How to Hire a Social Media Manager Who Can Sell

Need to hire a social media manager, freelancer or agency … or get your current resource focused on sales? Here’s a quick way to get everyone aimed at the goal: engagement that creates leads, referrals and sales, not just shares, comments and followers.

Need to hire a social media manager, freelancer or agency … or get your current resource focused on sales? Here’s a quick way to get everyone aimed at the goal: engagement that creates leads, referrals and sales, not just shares, comments and followers.

3 Phrases to Watch Out For
There are three “red flag” phrases to watch out for in the interview process, during weekly meetings or in performance reviews. These are:

1. “People are not on social media to be sold.” If your social media manager or candidate tells you this, it’s a warning sign. Pay attention! I’ll show you why this belief is so dangerous in detail below.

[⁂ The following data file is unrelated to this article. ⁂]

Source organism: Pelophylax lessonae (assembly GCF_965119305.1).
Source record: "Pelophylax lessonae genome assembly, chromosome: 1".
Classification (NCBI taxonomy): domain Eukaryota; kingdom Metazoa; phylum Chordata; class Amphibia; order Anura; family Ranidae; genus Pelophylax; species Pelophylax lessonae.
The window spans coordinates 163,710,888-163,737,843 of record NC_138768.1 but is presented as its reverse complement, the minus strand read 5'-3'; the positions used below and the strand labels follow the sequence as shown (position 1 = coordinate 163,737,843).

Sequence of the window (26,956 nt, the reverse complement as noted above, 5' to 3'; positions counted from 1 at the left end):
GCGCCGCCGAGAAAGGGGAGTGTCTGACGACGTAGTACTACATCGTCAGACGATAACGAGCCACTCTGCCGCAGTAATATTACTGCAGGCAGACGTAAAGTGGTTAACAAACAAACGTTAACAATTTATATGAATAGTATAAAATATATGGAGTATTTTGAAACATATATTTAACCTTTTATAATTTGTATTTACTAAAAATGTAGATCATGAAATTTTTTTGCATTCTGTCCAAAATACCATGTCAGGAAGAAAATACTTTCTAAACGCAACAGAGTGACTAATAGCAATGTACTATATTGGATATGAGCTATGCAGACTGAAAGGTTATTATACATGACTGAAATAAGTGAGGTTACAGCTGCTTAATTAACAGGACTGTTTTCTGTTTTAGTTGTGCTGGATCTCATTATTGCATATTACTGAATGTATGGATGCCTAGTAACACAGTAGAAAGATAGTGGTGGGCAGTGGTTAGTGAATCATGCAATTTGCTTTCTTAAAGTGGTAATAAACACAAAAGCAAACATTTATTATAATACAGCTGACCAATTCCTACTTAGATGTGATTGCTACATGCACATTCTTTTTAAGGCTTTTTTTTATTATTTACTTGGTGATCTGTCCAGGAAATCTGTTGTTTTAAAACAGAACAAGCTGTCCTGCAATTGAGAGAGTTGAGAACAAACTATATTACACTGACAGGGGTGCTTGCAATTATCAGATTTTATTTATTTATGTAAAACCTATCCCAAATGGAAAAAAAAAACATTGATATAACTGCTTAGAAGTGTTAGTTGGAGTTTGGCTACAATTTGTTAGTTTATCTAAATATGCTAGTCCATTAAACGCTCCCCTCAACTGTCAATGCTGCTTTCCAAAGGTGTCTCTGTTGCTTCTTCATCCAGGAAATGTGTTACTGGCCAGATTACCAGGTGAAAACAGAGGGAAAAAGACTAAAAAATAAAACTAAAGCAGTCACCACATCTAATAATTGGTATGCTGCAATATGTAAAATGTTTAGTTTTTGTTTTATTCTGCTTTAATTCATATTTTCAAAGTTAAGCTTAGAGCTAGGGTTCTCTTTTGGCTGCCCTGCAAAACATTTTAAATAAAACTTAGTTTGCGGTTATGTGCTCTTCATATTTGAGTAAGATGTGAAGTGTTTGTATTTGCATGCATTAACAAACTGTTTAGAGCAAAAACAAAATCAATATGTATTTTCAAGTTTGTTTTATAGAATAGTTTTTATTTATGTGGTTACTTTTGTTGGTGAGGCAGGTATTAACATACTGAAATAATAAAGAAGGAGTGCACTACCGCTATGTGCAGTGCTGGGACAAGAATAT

2. “Marketing and advertising are long-term, not instant.” In short, any good seller or marketer (you) already understands and appreciates this. The statement is a hedge.

3. “Social media marketing is mostly about building brand equity (as opposed to selling).” Indeed, but this presumes getting and maintaining brand equity is not about selling.

“You don’t sell someone something by engagement, conversation and relationship. You create engagement, conversation and relationships by selling them something,” says Bob Hoffman, CEO at Hoffman Lewis.

In many cases, any one (or all) of these phrases can be signs of a belief system that does not take responsibility for strategies like blogging for lead generation. Tactics supporting this viewpoint are often made by social media managers who don’t know how (or don’t want) to take responsibility for generating sales.